A forgetful person with their hand on their head trying to remember something. They are wearing a shirt with a big "x" through a person walking and chewing gum at the same time.

Memory Loss is Funny, Heartbreaking and Manageable

Memory is something I fret over and fear losing. I call on it frequently, and if memory serves, it is the reason why I accurately fill my pill organizer each week, press the correct buttons that turn on the television and computer every day, and grab the shampoo bottle instead of the body wash to suds up my hair when I shower.

Grateful for my memory

Remembering that stuff lays the groundwork for establishing routines and forming habits so that all the little things I do become automatic, sparing me the effort of having to learn it all over again. I have never been more aware of and more grateful for the quality of my memory than during these most recent years I’ve lived with multiple sclerosis, years that have carried me from middle-age into the autumn of my life. My gratitude grows exponentially with the gradual slippage of memory.

Why gratitude? I celebrate what is left of it, and there’s plenty, thank goodness. I regularly honor those functions that keep me independent and thriving. I also 21-gun salute those spent brain cells that had once synced up with the nuclei of its fellow brain cells to keep me alert, functional, and able to play out my role on this earth. Cell decay is inevitable, dimming the memory over a long period. All the more reason to cherish each lucid moment. Equally important—to me, anyway— is to lighten up about it.

Lightening up with a joke

Jokes give an amusing tip of the hat to mental fragility. Here’s one that perfectly describes what will become of me and my two sisters 30 years from now:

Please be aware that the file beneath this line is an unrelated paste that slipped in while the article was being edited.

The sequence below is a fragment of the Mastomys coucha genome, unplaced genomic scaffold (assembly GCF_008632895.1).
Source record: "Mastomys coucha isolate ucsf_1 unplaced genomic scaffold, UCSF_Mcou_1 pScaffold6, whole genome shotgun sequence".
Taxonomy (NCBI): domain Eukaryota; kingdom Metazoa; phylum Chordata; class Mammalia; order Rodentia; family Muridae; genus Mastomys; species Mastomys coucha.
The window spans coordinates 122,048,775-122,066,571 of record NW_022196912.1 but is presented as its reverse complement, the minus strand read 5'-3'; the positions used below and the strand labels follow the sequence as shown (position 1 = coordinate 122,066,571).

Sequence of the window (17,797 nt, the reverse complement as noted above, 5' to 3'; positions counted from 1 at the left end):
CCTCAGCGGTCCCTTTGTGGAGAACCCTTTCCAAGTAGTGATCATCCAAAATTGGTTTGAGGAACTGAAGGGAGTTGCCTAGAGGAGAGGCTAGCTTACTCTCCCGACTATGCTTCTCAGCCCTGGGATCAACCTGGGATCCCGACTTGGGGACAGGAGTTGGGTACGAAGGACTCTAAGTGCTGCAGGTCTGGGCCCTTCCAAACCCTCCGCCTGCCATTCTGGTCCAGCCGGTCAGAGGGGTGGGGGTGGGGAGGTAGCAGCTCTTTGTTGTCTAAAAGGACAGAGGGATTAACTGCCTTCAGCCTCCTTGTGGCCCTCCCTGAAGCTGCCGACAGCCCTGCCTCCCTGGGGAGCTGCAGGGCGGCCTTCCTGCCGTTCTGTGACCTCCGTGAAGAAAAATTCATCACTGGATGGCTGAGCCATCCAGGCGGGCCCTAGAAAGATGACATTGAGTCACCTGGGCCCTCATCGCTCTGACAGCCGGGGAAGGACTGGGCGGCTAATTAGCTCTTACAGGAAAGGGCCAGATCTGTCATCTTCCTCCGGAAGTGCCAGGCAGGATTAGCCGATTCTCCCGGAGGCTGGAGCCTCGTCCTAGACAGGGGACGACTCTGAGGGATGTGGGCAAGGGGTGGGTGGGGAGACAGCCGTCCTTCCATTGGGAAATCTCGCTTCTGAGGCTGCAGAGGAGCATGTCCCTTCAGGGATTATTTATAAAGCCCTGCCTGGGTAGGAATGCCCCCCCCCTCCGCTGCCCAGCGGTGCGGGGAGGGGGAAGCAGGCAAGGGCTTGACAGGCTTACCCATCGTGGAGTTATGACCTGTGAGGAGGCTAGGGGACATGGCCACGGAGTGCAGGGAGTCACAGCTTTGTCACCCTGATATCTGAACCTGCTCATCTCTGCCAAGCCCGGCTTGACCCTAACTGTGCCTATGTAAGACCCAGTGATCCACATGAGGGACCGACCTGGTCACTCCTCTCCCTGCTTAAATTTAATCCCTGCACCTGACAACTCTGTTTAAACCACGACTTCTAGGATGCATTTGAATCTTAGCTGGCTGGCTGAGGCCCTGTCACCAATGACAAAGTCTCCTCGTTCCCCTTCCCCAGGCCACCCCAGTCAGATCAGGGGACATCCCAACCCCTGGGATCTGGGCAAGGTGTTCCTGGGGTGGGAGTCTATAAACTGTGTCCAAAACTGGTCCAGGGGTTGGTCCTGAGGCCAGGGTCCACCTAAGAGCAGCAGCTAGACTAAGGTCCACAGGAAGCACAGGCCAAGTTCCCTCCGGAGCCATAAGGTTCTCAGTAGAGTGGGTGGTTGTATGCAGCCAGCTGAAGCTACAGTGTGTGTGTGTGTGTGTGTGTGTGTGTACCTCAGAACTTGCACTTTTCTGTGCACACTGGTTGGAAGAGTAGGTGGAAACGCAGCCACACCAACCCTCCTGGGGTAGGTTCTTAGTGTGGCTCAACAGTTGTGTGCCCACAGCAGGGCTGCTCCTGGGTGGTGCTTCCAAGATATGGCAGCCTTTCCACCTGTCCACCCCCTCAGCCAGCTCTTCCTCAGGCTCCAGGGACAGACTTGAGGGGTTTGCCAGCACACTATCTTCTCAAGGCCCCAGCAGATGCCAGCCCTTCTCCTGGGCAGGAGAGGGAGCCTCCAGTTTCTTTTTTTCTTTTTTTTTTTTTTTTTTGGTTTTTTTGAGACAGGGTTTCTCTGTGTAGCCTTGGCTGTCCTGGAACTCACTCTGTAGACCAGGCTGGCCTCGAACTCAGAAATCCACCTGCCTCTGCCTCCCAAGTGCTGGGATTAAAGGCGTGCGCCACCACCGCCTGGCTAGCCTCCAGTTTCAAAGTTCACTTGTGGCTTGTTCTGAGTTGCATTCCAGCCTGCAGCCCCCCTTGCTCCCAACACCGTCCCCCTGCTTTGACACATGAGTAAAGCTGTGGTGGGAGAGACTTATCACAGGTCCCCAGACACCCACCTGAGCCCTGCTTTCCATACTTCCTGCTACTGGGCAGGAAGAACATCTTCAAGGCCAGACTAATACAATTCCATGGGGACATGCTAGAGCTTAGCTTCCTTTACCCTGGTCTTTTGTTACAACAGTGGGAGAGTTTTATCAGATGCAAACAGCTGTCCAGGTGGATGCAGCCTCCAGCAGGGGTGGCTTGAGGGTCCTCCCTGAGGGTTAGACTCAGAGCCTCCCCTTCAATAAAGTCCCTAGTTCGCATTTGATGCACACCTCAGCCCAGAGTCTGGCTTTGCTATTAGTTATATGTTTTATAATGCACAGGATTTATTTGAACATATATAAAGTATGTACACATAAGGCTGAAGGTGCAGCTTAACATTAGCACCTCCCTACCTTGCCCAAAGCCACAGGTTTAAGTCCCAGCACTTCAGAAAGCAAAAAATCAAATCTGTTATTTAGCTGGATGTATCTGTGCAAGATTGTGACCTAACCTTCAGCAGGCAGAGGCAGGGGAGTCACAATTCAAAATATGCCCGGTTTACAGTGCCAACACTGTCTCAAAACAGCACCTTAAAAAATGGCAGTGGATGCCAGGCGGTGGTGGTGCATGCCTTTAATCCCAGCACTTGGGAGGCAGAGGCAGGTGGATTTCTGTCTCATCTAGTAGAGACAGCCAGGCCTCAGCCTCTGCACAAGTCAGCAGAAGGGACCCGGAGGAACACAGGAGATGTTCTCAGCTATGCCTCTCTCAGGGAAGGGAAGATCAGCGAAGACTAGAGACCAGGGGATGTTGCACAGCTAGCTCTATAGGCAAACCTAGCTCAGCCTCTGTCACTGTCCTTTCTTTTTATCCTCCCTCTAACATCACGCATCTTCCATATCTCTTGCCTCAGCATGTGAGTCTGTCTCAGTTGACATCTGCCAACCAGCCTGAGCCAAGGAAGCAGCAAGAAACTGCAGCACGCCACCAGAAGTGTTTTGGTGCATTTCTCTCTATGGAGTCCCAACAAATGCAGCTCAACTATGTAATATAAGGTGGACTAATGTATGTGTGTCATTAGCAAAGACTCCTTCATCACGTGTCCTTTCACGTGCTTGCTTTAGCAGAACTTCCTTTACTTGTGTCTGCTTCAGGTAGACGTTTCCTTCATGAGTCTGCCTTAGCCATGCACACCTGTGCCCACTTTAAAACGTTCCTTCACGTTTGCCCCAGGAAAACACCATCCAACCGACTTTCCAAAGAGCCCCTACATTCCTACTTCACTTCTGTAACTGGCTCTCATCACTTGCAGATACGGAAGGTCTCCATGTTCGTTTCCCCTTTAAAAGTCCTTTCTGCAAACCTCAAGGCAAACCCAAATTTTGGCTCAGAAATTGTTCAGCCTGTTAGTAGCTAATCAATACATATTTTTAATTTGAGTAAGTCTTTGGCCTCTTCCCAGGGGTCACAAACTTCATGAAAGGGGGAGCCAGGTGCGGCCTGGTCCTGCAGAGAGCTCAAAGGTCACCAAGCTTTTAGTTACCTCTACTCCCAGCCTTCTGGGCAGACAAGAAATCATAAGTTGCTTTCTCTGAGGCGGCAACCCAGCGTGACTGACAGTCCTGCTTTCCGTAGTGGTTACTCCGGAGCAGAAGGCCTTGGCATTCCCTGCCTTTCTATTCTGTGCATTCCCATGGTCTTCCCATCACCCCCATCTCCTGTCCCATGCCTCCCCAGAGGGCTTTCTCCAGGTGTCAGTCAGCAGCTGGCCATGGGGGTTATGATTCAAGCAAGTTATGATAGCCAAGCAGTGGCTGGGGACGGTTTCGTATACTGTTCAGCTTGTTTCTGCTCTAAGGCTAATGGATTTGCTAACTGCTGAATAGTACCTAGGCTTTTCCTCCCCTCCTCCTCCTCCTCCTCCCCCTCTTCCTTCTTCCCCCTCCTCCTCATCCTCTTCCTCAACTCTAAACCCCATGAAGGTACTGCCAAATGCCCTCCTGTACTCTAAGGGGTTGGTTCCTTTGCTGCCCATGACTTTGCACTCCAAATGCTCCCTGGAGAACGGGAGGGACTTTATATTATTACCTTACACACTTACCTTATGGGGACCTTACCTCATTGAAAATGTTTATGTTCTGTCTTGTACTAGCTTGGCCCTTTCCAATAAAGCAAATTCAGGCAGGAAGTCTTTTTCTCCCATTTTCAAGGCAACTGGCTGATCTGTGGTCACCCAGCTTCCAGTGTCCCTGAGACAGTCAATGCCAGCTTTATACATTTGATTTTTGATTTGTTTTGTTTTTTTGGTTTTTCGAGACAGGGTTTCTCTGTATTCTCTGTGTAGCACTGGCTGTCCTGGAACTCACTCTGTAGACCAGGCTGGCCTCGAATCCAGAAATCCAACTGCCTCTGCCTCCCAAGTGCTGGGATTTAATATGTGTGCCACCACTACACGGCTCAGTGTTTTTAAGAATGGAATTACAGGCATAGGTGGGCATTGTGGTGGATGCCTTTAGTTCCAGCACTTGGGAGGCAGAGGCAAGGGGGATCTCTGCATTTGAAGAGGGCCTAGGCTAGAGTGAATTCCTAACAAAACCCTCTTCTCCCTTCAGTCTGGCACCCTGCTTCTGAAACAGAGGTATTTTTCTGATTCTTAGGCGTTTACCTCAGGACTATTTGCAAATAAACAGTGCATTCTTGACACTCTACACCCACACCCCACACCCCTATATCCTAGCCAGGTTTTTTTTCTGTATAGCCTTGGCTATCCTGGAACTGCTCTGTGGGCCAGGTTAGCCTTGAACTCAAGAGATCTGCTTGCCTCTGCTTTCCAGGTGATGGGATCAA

Once upon a time, there were three sisters ages 92, 94 and 96, and they all lived together. One night the 96-year-old ran a bath. She put one foot in and paused. "Was I getting in the tub or out?" she yelled. The 94-year-old hollered back, "I don't know. I'll come and see." She started up the stairs and stopped. She shouted, "Was I going up or coming down?" The 92-year-old sitting at the kitchen table having tea, listening to her sisters, she shook her head and said, "I sure hope I never get that forgetful," and knocked on wood for good measure. Then she yelled, "I'll come up and help both of you as soon as I see who's at the door."1

What else can mess with our memory?

Of course, people with MS don’t have to be ninety-something to relate to this joke. If MS lesions disrupt the many complex avenues of recall, memory will be affected. Things secondary to MS can mess with our memory, too, such as:2

  • Lack of sleep
  • Poor concentration/lack of interest
  • Medications
  • Fatigue
  • Anxiety/Depression
  • Relapse
  • Infection (bladder, etc.)

Tips and tricks to cope with memory loss

What can we do when memory becomes unreliable? Here are some widely shared tricks and tips:

  • Write stuff down—or key it in—before you forget it.
  •  Set an alarm to remind you to do something.
  • Keep everyday things such as keys, watch, wallet, purse, etc., in the same place so you don’t have to hunt for them.
  • Repeat information back to the person who gave it to you. [This can help recall it later.]
  • Perform one task at a time. [Trying to multi-task will only make you cry.]

What I do to help with my memory

In addition to the above very effective tips, here are some more things I do that help me:

  • Use word associations that are meaningful. For example, I love gardening, so if I’m trying to remember the name Josephine, I think of my favorite variety of clematis.
  • Use visual association to remember directions, lists, etc. For example, when I want to memorize three things on a list, I visualize the words as well as hearing them. To reach a destination, I picture familiar landmarks. I also use word association when looking for street names.
  • Use acronyms and phrases to remember multiples. For example, I can rattle off the names of all five Great Lakes by thinking of the acronym HOMES: Huron, Ontario, Michigan, Erie, Superior. It's similar to recalling the names of the lines and spaces of the musical staff: FACE for the spaces, and the phrase: Every Good Boy Does Fine for the lines (EGBDF).
  • Avoid walking and talking simultaneously. Speaking uses your motor cortex, walking uses the cerebellum, and memory retrieval taxes various other lobes, setting the scene for a mobile mishap. Remember that old joke about somebody who’s so uncoordinated that they can’t walk and chew gum at the same time? That’s me now. Owned it, bought the tee-shirt, regularly attend Stumblers Anonymous meetings. It keeps me from falling into ditches.

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